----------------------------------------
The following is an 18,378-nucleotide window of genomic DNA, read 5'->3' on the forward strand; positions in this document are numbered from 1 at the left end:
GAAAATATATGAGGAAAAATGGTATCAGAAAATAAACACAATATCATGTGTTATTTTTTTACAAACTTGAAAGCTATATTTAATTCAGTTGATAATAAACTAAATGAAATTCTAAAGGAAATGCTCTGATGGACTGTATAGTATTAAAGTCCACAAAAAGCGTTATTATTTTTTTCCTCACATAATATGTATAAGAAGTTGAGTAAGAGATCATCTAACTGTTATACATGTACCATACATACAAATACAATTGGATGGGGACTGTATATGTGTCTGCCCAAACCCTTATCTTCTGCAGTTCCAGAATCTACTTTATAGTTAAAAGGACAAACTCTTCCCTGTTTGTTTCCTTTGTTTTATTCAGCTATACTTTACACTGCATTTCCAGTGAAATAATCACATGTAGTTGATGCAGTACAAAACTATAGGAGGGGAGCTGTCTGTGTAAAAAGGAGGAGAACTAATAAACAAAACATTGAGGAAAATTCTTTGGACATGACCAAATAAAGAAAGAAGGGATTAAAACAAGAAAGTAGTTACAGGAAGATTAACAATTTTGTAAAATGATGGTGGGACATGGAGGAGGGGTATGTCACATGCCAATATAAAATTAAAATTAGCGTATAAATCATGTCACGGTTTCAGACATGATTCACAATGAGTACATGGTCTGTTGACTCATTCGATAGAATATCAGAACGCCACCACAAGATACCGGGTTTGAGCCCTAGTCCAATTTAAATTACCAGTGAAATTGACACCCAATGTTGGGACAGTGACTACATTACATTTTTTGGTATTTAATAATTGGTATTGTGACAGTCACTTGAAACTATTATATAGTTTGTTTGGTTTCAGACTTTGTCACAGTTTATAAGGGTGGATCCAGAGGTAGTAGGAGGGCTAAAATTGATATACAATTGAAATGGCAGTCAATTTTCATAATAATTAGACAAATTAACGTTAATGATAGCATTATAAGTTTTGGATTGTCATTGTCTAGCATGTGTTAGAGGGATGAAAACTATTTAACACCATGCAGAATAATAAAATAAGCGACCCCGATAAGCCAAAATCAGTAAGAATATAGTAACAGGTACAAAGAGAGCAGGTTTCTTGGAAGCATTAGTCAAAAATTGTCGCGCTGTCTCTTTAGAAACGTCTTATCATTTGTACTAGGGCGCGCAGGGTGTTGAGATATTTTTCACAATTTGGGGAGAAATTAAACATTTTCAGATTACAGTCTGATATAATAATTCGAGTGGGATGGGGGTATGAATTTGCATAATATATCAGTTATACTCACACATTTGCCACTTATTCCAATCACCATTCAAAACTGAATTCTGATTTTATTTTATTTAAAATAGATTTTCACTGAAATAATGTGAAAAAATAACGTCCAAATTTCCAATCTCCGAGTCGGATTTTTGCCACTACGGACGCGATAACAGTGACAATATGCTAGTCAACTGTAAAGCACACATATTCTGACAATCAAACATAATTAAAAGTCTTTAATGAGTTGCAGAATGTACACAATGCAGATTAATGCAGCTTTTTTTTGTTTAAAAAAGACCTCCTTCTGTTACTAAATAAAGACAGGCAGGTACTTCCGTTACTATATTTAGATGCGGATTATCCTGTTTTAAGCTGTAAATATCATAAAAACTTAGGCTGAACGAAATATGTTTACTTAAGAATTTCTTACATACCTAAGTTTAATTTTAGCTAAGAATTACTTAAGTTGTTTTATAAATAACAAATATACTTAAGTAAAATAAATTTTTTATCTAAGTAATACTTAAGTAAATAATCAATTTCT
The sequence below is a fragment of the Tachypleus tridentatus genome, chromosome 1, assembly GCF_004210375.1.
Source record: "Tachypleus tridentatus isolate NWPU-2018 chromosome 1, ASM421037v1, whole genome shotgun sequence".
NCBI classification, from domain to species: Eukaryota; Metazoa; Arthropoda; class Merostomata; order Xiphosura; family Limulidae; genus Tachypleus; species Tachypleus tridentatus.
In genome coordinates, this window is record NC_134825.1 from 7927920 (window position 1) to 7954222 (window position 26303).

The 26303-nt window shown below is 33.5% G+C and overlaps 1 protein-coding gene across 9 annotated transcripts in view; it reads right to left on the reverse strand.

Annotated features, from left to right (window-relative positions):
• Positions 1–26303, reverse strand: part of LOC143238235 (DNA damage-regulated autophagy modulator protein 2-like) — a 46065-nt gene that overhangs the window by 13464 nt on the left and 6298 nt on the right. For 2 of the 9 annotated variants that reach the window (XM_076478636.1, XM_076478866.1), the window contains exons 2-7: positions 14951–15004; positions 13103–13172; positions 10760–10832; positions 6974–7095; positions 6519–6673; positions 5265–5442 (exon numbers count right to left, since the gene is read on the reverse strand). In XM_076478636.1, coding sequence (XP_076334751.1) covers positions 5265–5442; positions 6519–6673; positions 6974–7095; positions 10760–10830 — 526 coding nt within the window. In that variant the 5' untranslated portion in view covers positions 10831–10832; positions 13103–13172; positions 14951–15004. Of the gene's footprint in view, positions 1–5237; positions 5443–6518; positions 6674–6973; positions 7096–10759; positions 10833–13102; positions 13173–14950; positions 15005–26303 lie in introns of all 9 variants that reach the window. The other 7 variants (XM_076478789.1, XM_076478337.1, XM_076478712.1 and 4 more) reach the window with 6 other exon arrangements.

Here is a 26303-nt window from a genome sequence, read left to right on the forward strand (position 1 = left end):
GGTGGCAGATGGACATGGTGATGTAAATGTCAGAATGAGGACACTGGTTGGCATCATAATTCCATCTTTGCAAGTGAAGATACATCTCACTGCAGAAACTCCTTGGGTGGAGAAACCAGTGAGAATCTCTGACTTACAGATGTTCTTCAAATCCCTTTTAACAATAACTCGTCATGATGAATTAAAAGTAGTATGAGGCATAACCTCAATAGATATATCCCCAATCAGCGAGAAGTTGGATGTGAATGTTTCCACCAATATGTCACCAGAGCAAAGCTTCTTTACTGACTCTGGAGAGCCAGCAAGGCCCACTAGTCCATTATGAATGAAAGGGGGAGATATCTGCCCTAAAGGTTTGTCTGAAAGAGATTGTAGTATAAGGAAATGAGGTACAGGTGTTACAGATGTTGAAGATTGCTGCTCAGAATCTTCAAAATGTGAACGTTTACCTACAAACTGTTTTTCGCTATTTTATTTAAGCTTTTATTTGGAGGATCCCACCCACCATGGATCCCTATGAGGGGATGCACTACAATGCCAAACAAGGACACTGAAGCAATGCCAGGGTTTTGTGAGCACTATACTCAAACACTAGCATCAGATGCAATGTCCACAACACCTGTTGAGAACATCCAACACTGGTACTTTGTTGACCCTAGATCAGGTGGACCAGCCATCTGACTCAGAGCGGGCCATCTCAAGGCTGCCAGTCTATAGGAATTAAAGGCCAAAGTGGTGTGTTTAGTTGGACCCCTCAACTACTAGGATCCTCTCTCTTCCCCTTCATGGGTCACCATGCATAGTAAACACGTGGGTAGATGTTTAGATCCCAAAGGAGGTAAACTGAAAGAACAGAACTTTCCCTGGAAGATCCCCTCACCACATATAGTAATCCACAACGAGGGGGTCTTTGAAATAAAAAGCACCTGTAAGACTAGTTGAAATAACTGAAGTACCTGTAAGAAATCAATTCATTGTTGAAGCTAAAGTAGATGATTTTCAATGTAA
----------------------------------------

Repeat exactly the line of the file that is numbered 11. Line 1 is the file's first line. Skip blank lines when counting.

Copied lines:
GGTGGCAGATGGACATGGTGATGTAAATGTCAGAATGAGGACACTGGTTGGCATCATAATTCCATCTTTGCAAGTGAAGATACATCTCACTGCAGAAACTCCTTGGGTGGAGAAACCAGTGAGAATCTCTGACTTACAGATGTTCTTCAAATCCCTTTTAACAATAACTCGTCATGATGAATTAAAAGTAGTATGAGGCATAACCTCAATAGATATATCCCCAATCAGCGAGAAGTTGGATGTGAATGTTTCCACCAATATGTCACCAGAGCAAAGCTTCTTTACTGACTCTGGAGAGCCAGCAAGGCCCACTAGTCCATTATGAATGAAAGGGGGAGATATCTGCCCTAAAGGTTTGTCTGAAAGAGATTGTAGTATAAGGAAATGAGGTACAGGTGTTACAGATGTTGAAGATTGCTGCTCAGAATCTTCAAAATGTGAACGTTTACCTACAAACTGTTTTTCGCTATTTTATTTAAGCTTTTATTTGGAGGATCCCACCCACCATGGATCCCTATGAGGGGATGCACTACAATGCCAAACAAGGACACTGAAGCAATGCCAGGGTTTTGTGAGCACTATACTCAAACACTAGCATCAGATGCAATGTCCACAACACCTGTTGAGAACATCCAACACTGGTACTTTGTTGACCCTAGATCAGGTGGACCAGCCATCTGACTCAGAGCGGGCCATCTCAAGGCTGCCAGTCTATAGGAATTAAAGGCCAAAGTGGTGTGTTTAGTTGGACCCCTCAACTACTAGGATCCTCTCTCTTCCCCTTCATGGGTCACCATGCATAGTAAACACGTGGGTAGATGTTTAGATCCCAAAGGAGGTAAACTGAAAGAACAGAACTTTCCCTGGAAGATCCCCTCACCACATATAGTAATCCACAACGAGGGGGTCTTTGAAATAAAAAGCACCTGTAAGACTAGTTGAAATAACTGAAGTACCTGTAAGAAATCAATTCATTGTTGAAGCTAAAGTAGATGATTTTCAATGTAA